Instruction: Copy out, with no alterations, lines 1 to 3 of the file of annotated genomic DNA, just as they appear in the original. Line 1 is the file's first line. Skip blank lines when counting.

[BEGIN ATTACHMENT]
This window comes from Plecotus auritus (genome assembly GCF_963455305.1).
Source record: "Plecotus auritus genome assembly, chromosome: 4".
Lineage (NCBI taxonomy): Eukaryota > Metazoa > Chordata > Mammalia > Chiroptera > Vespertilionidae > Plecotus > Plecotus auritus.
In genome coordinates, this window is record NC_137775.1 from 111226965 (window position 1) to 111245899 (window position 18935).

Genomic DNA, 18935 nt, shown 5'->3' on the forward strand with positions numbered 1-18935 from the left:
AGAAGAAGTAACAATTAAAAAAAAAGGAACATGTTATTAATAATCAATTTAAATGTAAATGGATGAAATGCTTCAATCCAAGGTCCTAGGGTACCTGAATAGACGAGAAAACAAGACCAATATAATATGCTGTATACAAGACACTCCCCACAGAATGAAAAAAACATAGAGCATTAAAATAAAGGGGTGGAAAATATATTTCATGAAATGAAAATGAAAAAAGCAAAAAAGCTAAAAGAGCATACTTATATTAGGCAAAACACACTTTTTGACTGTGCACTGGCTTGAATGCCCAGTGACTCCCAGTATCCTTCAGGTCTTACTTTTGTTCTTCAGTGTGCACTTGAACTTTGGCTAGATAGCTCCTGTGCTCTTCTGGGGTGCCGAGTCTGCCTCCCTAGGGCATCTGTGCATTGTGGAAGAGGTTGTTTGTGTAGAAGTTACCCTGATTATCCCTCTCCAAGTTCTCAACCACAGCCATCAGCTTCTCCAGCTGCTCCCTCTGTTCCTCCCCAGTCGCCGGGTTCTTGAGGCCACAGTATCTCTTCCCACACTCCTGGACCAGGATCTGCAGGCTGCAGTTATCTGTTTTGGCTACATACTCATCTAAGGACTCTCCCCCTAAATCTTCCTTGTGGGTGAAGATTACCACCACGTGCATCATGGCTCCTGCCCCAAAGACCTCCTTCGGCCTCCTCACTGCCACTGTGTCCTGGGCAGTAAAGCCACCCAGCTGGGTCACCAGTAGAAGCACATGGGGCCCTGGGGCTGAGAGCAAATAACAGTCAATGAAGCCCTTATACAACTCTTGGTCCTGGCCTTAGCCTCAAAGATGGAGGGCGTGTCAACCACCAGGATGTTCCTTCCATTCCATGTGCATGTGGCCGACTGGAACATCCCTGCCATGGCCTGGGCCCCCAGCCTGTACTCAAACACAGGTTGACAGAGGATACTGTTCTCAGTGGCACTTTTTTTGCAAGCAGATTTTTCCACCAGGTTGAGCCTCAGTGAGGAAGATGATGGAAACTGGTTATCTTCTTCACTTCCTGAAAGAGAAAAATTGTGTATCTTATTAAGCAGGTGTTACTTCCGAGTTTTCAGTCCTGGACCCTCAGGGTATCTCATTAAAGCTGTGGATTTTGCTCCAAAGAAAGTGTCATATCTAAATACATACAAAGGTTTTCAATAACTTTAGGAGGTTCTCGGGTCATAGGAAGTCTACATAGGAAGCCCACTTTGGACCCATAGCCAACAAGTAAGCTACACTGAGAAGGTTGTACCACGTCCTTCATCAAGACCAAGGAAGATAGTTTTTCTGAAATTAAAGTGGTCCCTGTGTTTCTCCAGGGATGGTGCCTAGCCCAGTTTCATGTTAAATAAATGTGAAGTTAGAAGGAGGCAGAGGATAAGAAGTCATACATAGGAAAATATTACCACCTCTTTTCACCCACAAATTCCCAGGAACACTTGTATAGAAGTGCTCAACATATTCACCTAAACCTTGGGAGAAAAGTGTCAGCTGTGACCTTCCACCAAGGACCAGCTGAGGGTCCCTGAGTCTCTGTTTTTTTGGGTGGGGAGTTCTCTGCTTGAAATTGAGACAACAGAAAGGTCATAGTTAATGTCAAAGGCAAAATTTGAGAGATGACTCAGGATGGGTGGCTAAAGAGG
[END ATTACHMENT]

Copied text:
This window comes from Plecotus auritus (genome assembly GCF_963455305.1).
Source record: "Plecotus auritus genome assembly, chromosome: 4".
Lineage (NCBI taxonomy): Eukaryota > Metazoa > Chordata > Mammalia > Chiroptera > Vespertilionidae > Plecotus > Plecotus auritus.